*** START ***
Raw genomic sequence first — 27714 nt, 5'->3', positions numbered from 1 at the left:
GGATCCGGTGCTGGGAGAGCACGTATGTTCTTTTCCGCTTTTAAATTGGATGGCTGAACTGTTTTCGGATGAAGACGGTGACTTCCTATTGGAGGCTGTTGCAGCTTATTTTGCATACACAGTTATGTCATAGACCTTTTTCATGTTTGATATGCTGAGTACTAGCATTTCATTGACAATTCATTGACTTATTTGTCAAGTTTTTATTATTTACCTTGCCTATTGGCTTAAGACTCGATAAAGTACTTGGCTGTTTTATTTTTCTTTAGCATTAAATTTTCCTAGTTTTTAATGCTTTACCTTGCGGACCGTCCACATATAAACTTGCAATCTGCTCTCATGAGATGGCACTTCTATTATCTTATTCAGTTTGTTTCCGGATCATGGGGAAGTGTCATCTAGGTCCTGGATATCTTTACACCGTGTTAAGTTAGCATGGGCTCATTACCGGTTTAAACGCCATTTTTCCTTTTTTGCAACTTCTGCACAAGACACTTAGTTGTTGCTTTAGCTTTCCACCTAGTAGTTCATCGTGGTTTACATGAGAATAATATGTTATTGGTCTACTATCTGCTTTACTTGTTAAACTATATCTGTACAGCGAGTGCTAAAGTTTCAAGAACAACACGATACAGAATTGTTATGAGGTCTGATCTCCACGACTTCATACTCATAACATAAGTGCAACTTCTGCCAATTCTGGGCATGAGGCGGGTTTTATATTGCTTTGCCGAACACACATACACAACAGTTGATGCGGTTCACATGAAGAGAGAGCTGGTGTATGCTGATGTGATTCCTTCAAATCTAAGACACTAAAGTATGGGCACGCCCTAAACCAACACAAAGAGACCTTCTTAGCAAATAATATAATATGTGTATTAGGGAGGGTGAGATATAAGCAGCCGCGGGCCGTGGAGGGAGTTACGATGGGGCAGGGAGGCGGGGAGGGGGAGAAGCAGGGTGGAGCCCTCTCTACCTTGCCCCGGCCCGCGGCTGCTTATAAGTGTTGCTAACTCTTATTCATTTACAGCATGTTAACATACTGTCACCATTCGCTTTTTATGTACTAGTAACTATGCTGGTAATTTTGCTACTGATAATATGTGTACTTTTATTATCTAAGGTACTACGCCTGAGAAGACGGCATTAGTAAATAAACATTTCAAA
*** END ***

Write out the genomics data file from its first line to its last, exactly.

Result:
Raw genomic sequence first — 27714 nt, 5'->3', positions numbered from 1 at the left:
GGATCCGGTGCTGGGAGAGCACGTATGTTCTTTTCCGCTTTTAAATTGGATGGCTGAACTGTTTTCGGATGAAGACGGTGACTTCCTATTGGAGGCTGTTGCAGCTTATTTTGCATACACAGTTATGTCATAGACCTTTTTCATGTTTGATATGCTGAGTACTAGCATTTCATTGACAATTCATTGACTTATTTGTCAAGTTTTTATTATTTACCTTGCCTATTGGCTTAAGACTCGATAAAGTACTTGGCTGTTTTATTTTTCTTTAGCATTAAATTTTCCTAGTTTTTAATGCTTTACCTTGCGGACCGTCCACATATAAACTTGCAATCTGCTCTCATGAGATGGCACTTCTATTATCTTATTCAGTTTGTTTCCGGATCATGGGGAAGTGTCATCTAGGTCCTGGATATCTTTACACCGTGTTAAGTTAGCATGGGCTCATTACCGGTTTAAACGCCATTTTTCCTTTTTTGCAACTTCTGCACAAGACACTTAGTTGTTGCTTTAGCTTTCCACCTAGTAGTTCATCGTGGTTTACATGAGAATAATATGTTATTGGTCTACTATCTGCTTTACTTGTTAAACTATATCTGTACAGCGAGTGCTAAAGTTTCAAGAACAACACGATACAGAATTGTTATGAGGTCTGATCTCCACGACTTCATACTCATAACATAAGTGCAACTTCTGCCAATTCTGGGCATGAGGCGGGTTTTATATTGCTTTGCCGAACACACATACACAACAGTTGATGCGGTTCACATGAAGAGAGAGCTGGTGTATGCTGATGTGATTCCTTCAAATCTAAGACACTAAAGTATGGGCACGCCCTAAACCAACACAAAGAGACCTTCTTAGCAAATAATATAATATGTGTATTAGGGAGGGTGAGATATAAGCAGCCGCGGGCCGTGGAGGGAGTTACGATGGGGCAGGGAGGCGGGGAGGGGGAGAAGCAGGGTGGAGCCCTCTCTACCTTGCCCCGGCCCGCGGCTGCTTATAAGTGTTGCTAACTCTTATTCATTTACAGCATGTTAACATACTGTCACCATTCGCTTTTTATGTACTAGTAACTATGCTGGTAATTTTGCTACTGATAATATGTGTACTTTTATTATCTAAGGTACTACGCCTGAGAAGACGGCATTAGTAAATAAACATTTCAAA